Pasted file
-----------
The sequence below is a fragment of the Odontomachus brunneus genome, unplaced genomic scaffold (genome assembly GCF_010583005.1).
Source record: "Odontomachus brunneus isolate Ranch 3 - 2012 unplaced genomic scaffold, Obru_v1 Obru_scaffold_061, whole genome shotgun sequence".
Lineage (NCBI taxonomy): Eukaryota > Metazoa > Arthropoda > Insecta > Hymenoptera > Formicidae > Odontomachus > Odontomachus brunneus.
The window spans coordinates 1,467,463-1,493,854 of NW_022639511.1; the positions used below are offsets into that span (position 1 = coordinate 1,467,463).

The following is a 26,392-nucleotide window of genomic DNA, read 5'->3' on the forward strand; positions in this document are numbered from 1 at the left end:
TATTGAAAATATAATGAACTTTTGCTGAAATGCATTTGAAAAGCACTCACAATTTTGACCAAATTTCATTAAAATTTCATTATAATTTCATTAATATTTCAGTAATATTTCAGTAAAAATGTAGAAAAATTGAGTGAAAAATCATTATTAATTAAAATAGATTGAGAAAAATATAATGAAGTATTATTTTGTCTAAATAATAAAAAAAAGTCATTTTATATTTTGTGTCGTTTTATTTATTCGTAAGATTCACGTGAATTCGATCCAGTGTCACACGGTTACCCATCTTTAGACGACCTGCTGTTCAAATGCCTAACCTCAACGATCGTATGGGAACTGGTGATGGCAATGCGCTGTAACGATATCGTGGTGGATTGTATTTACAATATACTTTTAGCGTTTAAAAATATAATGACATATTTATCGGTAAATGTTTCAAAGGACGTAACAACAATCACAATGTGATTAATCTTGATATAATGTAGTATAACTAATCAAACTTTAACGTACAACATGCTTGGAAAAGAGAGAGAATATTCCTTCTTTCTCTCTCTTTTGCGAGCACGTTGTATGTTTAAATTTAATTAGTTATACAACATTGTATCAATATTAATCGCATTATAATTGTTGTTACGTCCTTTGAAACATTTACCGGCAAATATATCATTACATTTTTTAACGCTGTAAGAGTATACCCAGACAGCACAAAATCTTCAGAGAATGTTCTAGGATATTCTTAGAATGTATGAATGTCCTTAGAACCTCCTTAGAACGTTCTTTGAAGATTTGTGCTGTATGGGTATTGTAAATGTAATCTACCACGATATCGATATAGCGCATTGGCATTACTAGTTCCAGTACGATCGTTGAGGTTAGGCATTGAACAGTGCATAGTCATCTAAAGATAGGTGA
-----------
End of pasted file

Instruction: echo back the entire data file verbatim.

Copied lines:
The sequence below is a fragment of the Odontomachus brunneus genome, unplaced genomic scaffold (genome assembly GCF_010583005.1).
Source record: "Odontomachus brunneus isolate Ranch 3 - 2012 unplaced genomic scaffold, Obru_v1 Obru_scaffold_061, whole genome shotgun sequence".
Lineage (NCBI taxonomy): Eukaryota > Metazoa > Arthropoda > Insecta > Hymenoptera > Formicidae > Odontomachus > Odontomachus brunneus.
The window spans coordinates 1,467,463-1,493,854 of NW_022639511.1; the positions used below are offsets into that span (position 1 = coordinate 1,467,463).

The following is a 26,392-nucleotide window of genomic DNA, read 5'->3' on the forward strand; positions in this document are numbered from 1 at the left end:
TATTGAAAATATAATGAACTTTTGCTGAAATGCATTTGAAAAGCACTCACAATTTTGACCAAATTTCATTAAAATTTCATTATAATTTCATTAATATTTCAGTAATATTTCAGTAAAAATGTAGAAAAATTGAGTGAAAAATCATTATTAATTAAAATAGATTGAGAAAAATATAATGAAGTATTATTTTGTCTAAATAATAAAAAAAAGTCATTTTATATTTTGTGTCGTTTTATTTATTCGTAAGATTCACGTGAATTCGATCCAGTGTCACACGGTTACCCATCTTTAGACGACCTGCTGTTCAAATGCCTAACCTCAACGATCGTATGGGAACTGGTGATGGCAATGCGCTGTAACGATATCGTGGTGGATTGTATTTACAATATACTTTTAGCGTTTAAAAATATAATGACATATTTATCGGTAAATGTTTCAAAGGACGTAACAACAATCACAATGTGATTAATCTTGATATAATGTAGTATAACTAATCAAACTTTAACGTACAACATGCTTGGAAAAGAGAGAGAATATTCCTTCTTTCTCTCTCTTTTGCGAGCACGTTGTATGTTTAAATTTAATTAGTTATACAACATTGTATCAATATTAATCGCATTATAATTGTTGTTACGTCCTTTGAAACATTTACCGGCAAATATATCATTACATTTTTTAACGCTGTAAGAGTATACCCAGACAGCACAAAATCTTCAGAGAATGTTCTAGGATATTCTTAGAATGTATGAATGTCCTTAGAACCTCCTTAGAACGTTCTTTGAAGATTTGTGCTGTATGGGTATTGTAAATGTAATCTACCACGATATCGATATAGCGCATTGGCATTACTAGTTCCAGTACGATCGTTGAGGTTAGGCATTGAACAGTGCATAGTCATCTAAAGATAGGTGA